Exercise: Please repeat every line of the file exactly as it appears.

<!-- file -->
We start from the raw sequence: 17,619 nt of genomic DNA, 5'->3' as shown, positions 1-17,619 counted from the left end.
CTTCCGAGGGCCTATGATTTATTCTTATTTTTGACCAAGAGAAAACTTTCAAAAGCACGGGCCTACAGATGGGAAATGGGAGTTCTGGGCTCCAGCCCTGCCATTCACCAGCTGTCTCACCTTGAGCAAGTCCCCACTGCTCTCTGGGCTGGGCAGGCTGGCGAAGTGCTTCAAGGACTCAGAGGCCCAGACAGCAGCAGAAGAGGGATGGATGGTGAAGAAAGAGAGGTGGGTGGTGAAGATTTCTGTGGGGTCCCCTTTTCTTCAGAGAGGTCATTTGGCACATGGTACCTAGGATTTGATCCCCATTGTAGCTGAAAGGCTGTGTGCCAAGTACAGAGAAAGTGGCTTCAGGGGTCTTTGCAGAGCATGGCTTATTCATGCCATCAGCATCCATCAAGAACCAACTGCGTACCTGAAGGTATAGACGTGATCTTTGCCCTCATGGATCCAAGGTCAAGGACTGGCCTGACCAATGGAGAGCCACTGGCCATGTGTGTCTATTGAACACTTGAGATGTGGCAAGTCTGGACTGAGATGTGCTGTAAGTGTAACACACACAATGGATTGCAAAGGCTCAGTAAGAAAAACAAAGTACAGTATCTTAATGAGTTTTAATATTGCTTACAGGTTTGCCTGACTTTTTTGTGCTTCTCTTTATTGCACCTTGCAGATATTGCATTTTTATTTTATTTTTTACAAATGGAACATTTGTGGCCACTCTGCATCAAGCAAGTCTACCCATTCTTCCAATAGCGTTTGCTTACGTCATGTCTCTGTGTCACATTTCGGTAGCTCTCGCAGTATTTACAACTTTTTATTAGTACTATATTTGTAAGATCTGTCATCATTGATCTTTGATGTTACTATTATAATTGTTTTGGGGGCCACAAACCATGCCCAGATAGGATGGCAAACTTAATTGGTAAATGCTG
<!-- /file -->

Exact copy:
We start from the raw sequence: 17,619 nt of genomic DNA, 5'->3' as shown, positions 1-17,619 counted from the left end.
CTTCCGAGGGCCTATGATTTATTCTTATTTTTGACCAAGAGAAAACTTTCAAAAGCACGGGCCTACAGATGGGAAATGGGAGTTCTGGGCTCCAGCCCTGCCATTCACCAGCTGTCTCACCTTGAGCAAGTCCCCACTGCTCTCTGGGCTGGGCAGGCTGGCGAAGTGCTTCAAGGACTCAGAGGCCCAGACAGCAGCAGAAGAGGGATGGATGGTGAAGAAAGAGAGGTGGGTGGTGAAGATTTCTGTGGGGTCCCCTTTTCTTCAGAGAGGTCATTTGGCACATGGTACCTAGGATTTGATCCCCATTGTAGCTGAAAGGCTGTGTGCCAAGTACAGAGAAAGTGGCTTCAGGGGTCTTTGCAGAGCATGGCTTATTCATGCCATCAGCATCCATCAAGAACCAACTGCGTACCTGAAGGTATAGACGTGATCTTTGCCCTCATGGATCCAAGGTCAAGGACTGGCCTGACCAATGGAGAGCCACTGGCCATGTGTGTCTATTGAACACTTGAGATGTGGCAAGTCTGGACTGAGATGTGCTGTAAGTGTAACACACACAATGGATTGCAAAGGCTCAGTAAGAAAAACAAAGTACAGTATCTTAATGAGTTTTAATATTGCTTACAGGTTTGCCTGACTTTTTTGTGCTTCTCTTTATTGCACCTTGCAGATATTGCATTTTTATTTTATTTTTTACAAATGGAACATTTGTGGCCACTCTGCATCAAGCAAGTCTACCCATTCTTCCAATAGCGTTTGCTTACGTCATGTCTCTGTGTCACATTTCGGTAGCTCTCGCAGTATTTACAACTTTTTATTAGTACTATATTTGTAAGATCTGTCATCATTGATCTTTGATGTTACTATTATAATTGTTTTGGGGGCCACAAACCATGCCCAGATAGGATGGCAAACTTAATTGGTAAATGCTG